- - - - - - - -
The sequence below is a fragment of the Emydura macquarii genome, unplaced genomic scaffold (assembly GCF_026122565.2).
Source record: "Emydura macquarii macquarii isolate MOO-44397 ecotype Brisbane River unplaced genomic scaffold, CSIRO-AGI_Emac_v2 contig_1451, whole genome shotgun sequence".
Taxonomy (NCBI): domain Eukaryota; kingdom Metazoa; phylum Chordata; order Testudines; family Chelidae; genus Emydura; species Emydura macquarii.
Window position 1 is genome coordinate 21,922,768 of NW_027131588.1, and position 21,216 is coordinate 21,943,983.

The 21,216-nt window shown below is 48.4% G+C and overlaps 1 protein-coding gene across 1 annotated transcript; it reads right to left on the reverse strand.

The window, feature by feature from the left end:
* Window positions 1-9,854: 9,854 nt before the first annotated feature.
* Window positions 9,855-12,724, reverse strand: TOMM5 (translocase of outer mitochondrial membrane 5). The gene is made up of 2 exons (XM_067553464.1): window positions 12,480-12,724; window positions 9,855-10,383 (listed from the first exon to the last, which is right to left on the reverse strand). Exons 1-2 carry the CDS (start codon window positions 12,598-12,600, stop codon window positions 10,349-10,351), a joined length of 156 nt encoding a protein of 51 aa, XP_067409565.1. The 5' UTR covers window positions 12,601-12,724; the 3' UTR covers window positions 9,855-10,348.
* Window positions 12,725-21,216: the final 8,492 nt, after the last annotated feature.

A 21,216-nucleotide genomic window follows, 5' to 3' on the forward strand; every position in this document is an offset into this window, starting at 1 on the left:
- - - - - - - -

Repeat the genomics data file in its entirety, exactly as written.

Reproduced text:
The sequence below is a fragment of the Emydura macquarii genome, unplaced genomic scaffold (assembly GCF_026122565.2).
Source record: "Emydura macquarii macquarii isolate MOO-44397 ecotype Brisbane River unplaced genomic scaffold, CSIRO-AGI_Emac_v2 contig_1451, whole genome shotgun sequence".
Taxonomy (NCBI): domain Eukaryota; kingdom Metazoa; phylum Chordata; order Testudines; family Chelidae; genus Emydura; species Emydura macquarii.
Window position 1 is genome coordinate 21,922,768 of NW_027131588.1, and position 21,216 is coordinate 21,943,983.

The 21,216-nt window shown below is 48.4% G+C and overlaps 1 protein-coding gene across 1 annotated transcript; it reads right to left on the reverse strand.

The window, feature by feature from the left end:
* Window positions 1-9,854: 9,854 nt before the first annotated feature.
* Window positions 9,855-12,724, reverse strand: TOMM5 (translocase of outer mitochondrial membrane 5). The gene is made up of 2 exons (XM_067553464.1): window positions 12,480-12,724; window positions 9,855-10,383 (listed from the first exon to the last, which is right to left on the reverse strand). Exons 1-2 carry the CDS (start codon window positions 12,598-12,600, stop codon window positions 10,349-10,351), a joined length of 156 nt encoding a protein of 51 aa, XP_067409565.1. The 5' UTR covers window positions 12,601-12,724; the 3' UTR covers window positions 9,855-10,348.
* Window positions 12,725-21,216: the final 8,492 nt, after the last annotated feature.

A 21,216-nucleotide genomic window follows, 5' to 3' on the forward strand; every position in this document is an offset into this window, starting at 1 on the left: